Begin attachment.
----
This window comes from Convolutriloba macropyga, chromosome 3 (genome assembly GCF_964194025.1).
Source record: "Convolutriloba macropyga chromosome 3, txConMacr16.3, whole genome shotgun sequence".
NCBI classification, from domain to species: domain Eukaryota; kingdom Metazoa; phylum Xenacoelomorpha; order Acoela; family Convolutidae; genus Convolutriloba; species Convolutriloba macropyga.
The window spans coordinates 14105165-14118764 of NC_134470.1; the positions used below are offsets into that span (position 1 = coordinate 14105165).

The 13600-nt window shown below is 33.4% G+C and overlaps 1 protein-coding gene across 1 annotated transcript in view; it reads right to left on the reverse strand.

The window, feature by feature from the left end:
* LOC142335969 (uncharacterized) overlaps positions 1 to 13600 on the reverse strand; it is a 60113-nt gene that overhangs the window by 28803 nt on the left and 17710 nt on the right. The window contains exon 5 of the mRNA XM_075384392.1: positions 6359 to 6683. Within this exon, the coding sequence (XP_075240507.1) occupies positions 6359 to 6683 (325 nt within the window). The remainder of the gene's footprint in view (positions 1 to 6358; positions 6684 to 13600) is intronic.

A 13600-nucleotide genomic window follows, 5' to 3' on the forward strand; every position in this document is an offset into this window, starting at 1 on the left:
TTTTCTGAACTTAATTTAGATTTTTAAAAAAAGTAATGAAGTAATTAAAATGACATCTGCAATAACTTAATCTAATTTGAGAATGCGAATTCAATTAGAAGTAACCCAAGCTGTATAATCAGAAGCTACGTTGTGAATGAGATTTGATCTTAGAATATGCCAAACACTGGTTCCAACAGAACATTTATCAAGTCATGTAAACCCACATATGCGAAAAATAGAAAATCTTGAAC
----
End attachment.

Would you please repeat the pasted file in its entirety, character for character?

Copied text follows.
This window comes from Convolutriloba macropyga, chromosome 3 (genome assembly GCF_964194025.1).
Source record: "Convolutriloba macropyga chromosome 3, txConMacr16.3, whole genome shotgun sequence".
NCBI classification, from domain to species: domain Eukaryota; kingdom Metazoa; phylum Xenacoelomorpha; order Acoela; family Convolutidae; genus Convolutriloba; species Convolutriloba macropyga.
The window spans coordinates 14105165-14118764 of NC_134470.1; the positions used below are offsets into that span (position 1 = coordinate 14105165).

The 13600-nt window shown below is 33.4% G+C and overlaps 1 protein-coding gene across 1 annotated transcript in view; it reads right to left on the reverse strand.

The window, feature by feature from the left end:
* LOC142335969 (uncharacterized) overlaps positions 1 to 13600 on the reverse strand; it is a 60113-nt gene that overhangs the window by 28803 nt on the left and 17710 nt on the right. The window contains exon 5 of the mRNA XM_075384392.1: positions 6359 to 6683. Within this exon, the coding sequence (XP_075240507.1) occupies positions 6359 to 6683 (325 nt within the window). The remainder of the gene's footprint in view (positions 1 to 6358; positions 6684 to 13600) is intronic.

A 13600-nucleotide genomic window follows, 5' to 3' on the forward strand; every position in this document is an offset into this window, starting at 1 on the left:
TTTTCTGAACTTAATTTAGATTTTTAAAAAAAGTAATGAAGTAATTAAAATGACATCTGCAATAACTTAATCTAATTTGAGAATGCGAATTCAATTAGAAGTAACCCAAGCTGTATAATCAGAAGCTACGTTGTGAATGAGATTTGATCTTAGAATATGCCAAACACTGGTTCCAACAGAACATTTATCAAGTCATGTAAACCCACATATGCGAAAAATAGAAAATCTTGAAC